Traditionally, the 17 agencies that comprise the United States Intelligence Community have recruited from colleges along the East Coast, but in today’s global world, it is more important than ever to have people from all types of backgrounds. Thus the ICCAE program was developed to expand and diversify the intelligence workforce.
Two of the introductory classes for the INSS certification will be offered on campus at DC3 with Dylan Faullin, assistant professor of mathematics, facilitating the courses through KU.
Faullin said the concept of directly developing intelligence workers through the country’s university system is a relatively new occurrence. Law enforcement and military long generated the biggest pool of potential candidates.
“They’re trying to utilize this human resource pool that they hadn’t really utilized before,” Faullin said, “to develop a set of candidates who are academic-based but still qualified to work in the intelligence field. What they are really looking for is that diversity of thought.”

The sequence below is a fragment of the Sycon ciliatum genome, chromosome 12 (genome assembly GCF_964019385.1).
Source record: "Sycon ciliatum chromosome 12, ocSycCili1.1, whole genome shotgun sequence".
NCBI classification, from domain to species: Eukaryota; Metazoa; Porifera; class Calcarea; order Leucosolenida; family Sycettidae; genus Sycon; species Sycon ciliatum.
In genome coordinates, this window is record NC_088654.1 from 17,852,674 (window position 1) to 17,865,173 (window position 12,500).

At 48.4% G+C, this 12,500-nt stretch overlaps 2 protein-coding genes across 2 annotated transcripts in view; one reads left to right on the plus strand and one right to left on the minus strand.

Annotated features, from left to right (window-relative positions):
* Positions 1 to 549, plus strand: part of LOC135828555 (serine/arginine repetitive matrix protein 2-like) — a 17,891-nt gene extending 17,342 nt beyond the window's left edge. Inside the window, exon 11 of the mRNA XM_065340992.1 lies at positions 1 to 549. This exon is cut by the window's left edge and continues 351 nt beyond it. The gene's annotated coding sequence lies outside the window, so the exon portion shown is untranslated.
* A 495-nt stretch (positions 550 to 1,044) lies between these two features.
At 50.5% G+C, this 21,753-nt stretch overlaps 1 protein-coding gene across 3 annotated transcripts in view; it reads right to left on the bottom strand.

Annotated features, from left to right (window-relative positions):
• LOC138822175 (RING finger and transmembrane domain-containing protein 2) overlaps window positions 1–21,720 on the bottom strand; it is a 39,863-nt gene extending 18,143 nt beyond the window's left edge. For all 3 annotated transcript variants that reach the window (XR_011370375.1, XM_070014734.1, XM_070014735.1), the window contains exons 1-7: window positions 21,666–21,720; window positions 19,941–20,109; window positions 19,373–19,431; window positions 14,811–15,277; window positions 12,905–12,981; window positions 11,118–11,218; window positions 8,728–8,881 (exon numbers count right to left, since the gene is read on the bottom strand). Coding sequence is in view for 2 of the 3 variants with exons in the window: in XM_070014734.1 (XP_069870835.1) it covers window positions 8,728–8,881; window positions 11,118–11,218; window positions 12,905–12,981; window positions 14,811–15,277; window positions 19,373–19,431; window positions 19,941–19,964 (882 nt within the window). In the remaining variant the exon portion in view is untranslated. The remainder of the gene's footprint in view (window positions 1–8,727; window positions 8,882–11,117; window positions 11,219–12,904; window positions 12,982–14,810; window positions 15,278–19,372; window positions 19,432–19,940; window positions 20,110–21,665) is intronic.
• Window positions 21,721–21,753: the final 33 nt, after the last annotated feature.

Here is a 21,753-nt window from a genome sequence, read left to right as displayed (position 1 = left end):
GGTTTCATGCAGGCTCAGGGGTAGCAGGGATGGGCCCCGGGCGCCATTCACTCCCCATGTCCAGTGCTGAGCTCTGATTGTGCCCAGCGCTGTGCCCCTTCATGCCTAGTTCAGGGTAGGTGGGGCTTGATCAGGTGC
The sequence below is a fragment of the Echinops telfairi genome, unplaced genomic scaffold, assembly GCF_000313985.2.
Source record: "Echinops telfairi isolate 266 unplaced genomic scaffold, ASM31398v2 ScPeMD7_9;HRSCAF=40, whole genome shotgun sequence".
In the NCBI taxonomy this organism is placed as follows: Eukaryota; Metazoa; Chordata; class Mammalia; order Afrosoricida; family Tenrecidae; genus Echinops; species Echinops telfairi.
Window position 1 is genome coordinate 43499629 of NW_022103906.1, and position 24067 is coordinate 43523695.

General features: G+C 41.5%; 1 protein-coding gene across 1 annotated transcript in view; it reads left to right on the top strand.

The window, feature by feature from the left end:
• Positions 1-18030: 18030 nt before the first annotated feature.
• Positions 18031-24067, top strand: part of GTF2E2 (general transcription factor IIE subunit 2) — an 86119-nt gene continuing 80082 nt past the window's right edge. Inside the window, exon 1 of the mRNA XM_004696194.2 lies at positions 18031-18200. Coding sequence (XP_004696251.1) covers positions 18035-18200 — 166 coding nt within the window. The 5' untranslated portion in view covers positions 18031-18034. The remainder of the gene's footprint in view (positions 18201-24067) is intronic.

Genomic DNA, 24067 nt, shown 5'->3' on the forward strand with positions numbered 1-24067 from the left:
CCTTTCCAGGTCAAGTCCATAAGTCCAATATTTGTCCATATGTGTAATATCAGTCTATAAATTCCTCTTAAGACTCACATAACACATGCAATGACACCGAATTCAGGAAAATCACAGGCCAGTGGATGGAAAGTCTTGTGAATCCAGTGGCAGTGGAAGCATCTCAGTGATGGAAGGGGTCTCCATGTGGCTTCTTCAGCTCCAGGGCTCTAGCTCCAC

According to Faullin, the coursework is not for the academically timid, but the history and insight into covert operation and intelligence gathering that comes through the reading is fascinating.
“It’s been very eye-opening,” Faullin said. “It’s given me some real perspective and awareness of how the world works.”
“It’s cliché to say, but information is powerful. You can see how the bureaucracy has grown because collecting that information provides security and gives you an edge and gives you that power. It’s easy to see why we put so many resources into it.”
Embarking on an intelligence and security program overseen directly by the Defense Intelligence Agency can be eye-opening for students as well, according to Faullin.